by Randall S. Hansen, Ph.D.
Thanks again for participating in our Career Networking Assessment for Job-Seekers.
Please take a moment to review the rationale behind each statement. (You can skip to the scoring section if you are in a hurry to see your results.)
Review of Career Networking Assessment Statements
- The power of networking is all about obtaining solid job leads and receiving referrals and introductions.
- Never ask someone in your network for a job. Instead, inform your network of contacts that you are in the job market and ask for their assistance.
- Even if you are happily employed, you should continue networking.
- Just about any experience that has you interacting with others is a networking opportunity.
- As more and more people spend time online, it only makes sense to build a network of online friends and acquaintances.
- Studies show job boards result in fewer than 10 percent of all hiring while networking and referrals result in more than 80 percent.
- Your personal contacts will always have a much closer connection to you than online contacts, so keep making face-to-face connections.
- Volunteering is not only a great way to give back to your community, but one of the best venues to meet like-minded people and build your network.
- Informational interviews, while typically more common for college students and entry-level job-seekers, can be used by all job-seekers to build your network.
- It’s a no-brainer that joining at least one industry or professional association gives you access to a large network.
- It’s important to keep in touch with your network of contacts, but it’s especially important when you are searching for a new job.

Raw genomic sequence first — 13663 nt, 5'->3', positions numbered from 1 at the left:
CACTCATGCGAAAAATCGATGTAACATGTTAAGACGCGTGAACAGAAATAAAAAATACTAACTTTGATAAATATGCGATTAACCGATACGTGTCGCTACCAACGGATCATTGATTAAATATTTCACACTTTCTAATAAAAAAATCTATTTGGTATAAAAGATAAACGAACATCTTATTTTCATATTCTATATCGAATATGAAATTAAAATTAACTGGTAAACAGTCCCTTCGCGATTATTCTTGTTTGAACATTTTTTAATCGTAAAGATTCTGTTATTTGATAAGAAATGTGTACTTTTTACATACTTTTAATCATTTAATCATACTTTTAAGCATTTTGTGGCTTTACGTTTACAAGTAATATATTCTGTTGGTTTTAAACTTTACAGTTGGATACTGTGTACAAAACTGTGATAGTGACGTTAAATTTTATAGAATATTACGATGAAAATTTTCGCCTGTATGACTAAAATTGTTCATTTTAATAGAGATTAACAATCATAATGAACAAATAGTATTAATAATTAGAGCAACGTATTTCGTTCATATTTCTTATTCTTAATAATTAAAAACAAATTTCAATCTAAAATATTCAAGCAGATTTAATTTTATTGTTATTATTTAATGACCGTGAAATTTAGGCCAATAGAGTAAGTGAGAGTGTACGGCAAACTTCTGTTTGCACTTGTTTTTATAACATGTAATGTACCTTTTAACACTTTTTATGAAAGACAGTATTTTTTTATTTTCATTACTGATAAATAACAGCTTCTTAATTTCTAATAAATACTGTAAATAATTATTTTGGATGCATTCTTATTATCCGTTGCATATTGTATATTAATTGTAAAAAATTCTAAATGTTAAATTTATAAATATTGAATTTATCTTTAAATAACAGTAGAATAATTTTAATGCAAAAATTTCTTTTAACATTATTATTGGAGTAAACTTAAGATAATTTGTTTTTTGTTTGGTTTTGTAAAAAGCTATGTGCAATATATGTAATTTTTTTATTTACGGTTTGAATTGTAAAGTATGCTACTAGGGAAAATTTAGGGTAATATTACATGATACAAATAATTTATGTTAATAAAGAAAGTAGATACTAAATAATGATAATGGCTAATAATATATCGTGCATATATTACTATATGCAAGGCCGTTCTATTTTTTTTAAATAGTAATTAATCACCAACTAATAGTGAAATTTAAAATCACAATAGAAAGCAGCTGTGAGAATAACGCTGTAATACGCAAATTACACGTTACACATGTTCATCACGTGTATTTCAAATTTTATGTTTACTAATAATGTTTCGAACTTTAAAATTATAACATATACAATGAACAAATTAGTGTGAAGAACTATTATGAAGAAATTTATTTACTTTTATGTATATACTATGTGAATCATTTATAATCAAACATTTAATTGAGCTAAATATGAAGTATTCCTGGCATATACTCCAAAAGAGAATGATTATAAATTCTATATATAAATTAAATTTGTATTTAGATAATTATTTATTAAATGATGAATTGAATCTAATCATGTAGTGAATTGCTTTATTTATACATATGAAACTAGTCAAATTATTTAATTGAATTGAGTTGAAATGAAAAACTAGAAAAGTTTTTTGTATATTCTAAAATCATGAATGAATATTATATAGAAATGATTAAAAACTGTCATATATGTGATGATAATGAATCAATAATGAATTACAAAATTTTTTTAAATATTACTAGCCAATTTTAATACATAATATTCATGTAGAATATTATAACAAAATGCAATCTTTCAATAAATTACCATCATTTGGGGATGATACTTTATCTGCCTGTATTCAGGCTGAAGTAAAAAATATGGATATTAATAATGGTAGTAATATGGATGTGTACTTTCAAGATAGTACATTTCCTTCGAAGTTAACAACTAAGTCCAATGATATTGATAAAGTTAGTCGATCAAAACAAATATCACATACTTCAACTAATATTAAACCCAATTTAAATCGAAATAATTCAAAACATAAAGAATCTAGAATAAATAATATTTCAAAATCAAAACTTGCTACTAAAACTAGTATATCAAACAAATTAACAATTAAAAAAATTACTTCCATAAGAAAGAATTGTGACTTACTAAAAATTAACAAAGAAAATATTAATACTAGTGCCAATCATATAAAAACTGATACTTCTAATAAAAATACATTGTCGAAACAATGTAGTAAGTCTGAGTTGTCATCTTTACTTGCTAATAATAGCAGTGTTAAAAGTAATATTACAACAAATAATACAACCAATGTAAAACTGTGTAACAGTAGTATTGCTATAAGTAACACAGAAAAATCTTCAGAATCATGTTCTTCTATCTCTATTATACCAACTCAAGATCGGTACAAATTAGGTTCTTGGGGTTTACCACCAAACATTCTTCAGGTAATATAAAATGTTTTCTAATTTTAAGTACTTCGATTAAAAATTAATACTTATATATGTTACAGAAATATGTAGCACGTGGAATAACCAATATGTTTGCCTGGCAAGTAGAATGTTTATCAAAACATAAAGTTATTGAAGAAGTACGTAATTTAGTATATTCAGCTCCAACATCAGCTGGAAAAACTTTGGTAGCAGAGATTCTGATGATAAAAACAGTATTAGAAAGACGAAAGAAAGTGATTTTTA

- Attending professional events is not just about listening to speakers or earning additional education credits, it’s about mingling and meeting new people.
- A quick email or note of thanks works wonders in showing your appreciation to your network. Remember to do something more special if a network contact’s help leads directly to a new job.
- Professional groups, chambers of commerce, and colleges and universities often host networking events — designed specifically for people to meet and build relationships.
- Having an online presence is rapidly growing as the second most important tool of job-hunting — behind networking — and can actually lead to introductions to influential movers and shakers of your profession.
Give yourself 5 points for every true response and zero for every false response.
70-75 pts. — Networking Maven. No question about it. You understand the importance of networking and are a model for other job-seekers. You should have great success in future job-searches.
60-65 pts. — Networking Middler. You understand the fundamentals of networking, but fall just short of reaching your full networking potential. Take the time to make some minor adjustments to your networking and you should see even better results.
50-55 pts. — Networking Novice. You may struggle in finding a new job or changing careers unless you realize your networking errors and make efforts to enhance your efforts. Take the time now to learn more about the value of career networking.
Under 50 pts. — Networking Newborn. You are either new to job-hunting or simply greatly underestimate the power of networking in achieving your job-search and career goals. Take the time now to learn more about the value of career networking.
Be sure to take advantage of all the career networking tools, articles, and resources found in our The Art of Career Networking section of Quintessential Careers.
Learn more about networking in the free articles found in this section of our site: Networking (for Career Success) Articles.
Don’t forget to check out our entire collection of Tests and Quizzes for Job-Seekers.
Questions about some of the terminology used in this quiz? Get more information (definitions and links) on key college, career, and job-search terms by going to our Job-Seeker’s Glossary of Job-Hunting Terms.
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